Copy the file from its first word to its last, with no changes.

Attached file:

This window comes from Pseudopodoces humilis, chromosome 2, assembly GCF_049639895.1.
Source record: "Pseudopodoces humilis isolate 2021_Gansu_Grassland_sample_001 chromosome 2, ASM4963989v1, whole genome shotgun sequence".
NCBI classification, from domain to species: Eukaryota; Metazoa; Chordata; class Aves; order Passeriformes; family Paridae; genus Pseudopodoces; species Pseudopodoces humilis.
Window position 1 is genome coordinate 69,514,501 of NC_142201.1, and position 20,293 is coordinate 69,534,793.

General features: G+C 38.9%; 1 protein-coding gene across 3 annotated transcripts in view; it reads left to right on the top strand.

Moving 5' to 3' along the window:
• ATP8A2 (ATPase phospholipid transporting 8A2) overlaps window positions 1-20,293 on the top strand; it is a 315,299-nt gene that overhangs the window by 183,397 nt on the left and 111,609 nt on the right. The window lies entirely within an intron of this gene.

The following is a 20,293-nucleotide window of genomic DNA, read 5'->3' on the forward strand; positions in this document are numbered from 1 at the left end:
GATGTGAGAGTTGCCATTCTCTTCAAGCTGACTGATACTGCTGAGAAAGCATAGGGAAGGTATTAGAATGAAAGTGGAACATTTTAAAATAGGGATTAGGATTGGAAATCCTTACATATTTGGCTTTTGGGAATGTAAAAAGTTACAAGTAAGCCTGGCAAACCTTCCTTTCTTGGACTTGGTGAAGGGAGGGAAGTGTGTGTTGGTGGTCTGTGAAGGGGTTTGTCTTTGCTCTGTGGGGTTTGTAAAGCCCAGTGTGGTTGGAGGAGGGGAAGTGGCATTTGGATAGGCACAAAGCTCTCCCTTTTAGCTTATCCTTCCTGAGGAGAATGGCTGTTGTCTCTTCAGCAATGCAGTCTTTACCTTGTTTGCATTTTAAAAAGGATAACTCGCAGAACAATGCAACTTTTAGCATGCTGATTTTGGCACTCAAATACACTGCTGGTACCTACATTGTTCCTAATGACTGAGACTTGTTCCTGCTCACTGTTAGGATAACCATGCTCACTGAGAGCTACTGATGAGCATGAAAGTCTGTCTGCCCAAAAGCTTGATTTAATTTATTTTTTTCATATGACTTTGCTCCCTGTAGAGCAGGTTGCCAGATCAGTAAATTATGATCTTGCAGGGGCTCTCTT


This window comes from Pseudopodoces humilis, chromosome 2, assembly GCF_049639895.1.
Source record: "Pseudopodoces humilis isolate 2021_Gansu_Grassland_sample_001 chromosome 2, ASM4963989v1, whole genome shotgun sequence".
NCBI classification, from domain to species: Eukaryota; Metazoa; Chordata; class Aves; order Passeriformes; family Paridae; genus Pseudopodoces; species Pseudopodoces humilis.
Window position 1 is genome coordinate 69,514,501 of NC_142201.1, and position 20,293 is coordinate 69,534,793.

General features: G+C 38.9%; 1 protein-coding gene across 3 annotated transcripts in view; it reads left to right on the top strand.

Moving 5' to 3' along the window:
• ATP8A2 (ATPase phospholipid transporting 8A2) overlaps window positions 1-20,293 on the top strand; it is a 315,299-nt gene that overhangs the window by 183,397 nt on the left and 111,609 nt on the right. The window lies entirely within an intron of this gene.

The following is a 20,293-nucleotide window of genomic DNA, read 5'->3' on the forward strand; positions in this document are numbered from 1 at the left end:
GATGTGAGAGTTGCCATTCTCTTCAAGCTGACTGATACTGCTGAGAAAGCATAGGGAAGGTATTAGAATGAAAGTGGAACATTTTAAAATAGGGATTAGGATTGGAAATCCTTACATATTTGGCTTTTGGGAATGTAAAAAGTTACAAGTAAGCCTGGCAAACCTTCCTTTCTTGGACTTGGTGAAGGGAGGGAAGTGTGTGTTGGTGGTCTGTGAAGGGGTTTGTCTTTGCTCTGTGGGGTTTGTAAAGCCCAGTGTGGTTGGAGGAGGGGAAGTGGCATTTGGATAGGCACAAAGCTCTCCCTTTTAGCTTATCCTTCCTGAGGAGAATGGCTGTTGTCTCTTCAGCAATGCAGTCTTTACCTTGTTTGCATTTTAAAAAGGATAACTCGCAGAACAATGCAACTTTTAGCATGCTGATTTTGGCACTCAAATACACTGCTGGTACCTACATTGTTCCTAATGACTGAGACTTGTTCCTGCTCACTGTTAGGATAACCATGCTCACTGAGAGCTACTGATGAGCATGAAAGTCTGTCTGCCCAAAAGCTTGATTTAATTTATTTTTTTCATATGACTTTGCTCCCTGTAGAGCAGGTTGCCAGATCAGTAAATTATGATCTTGCAGGGGCTCTCTT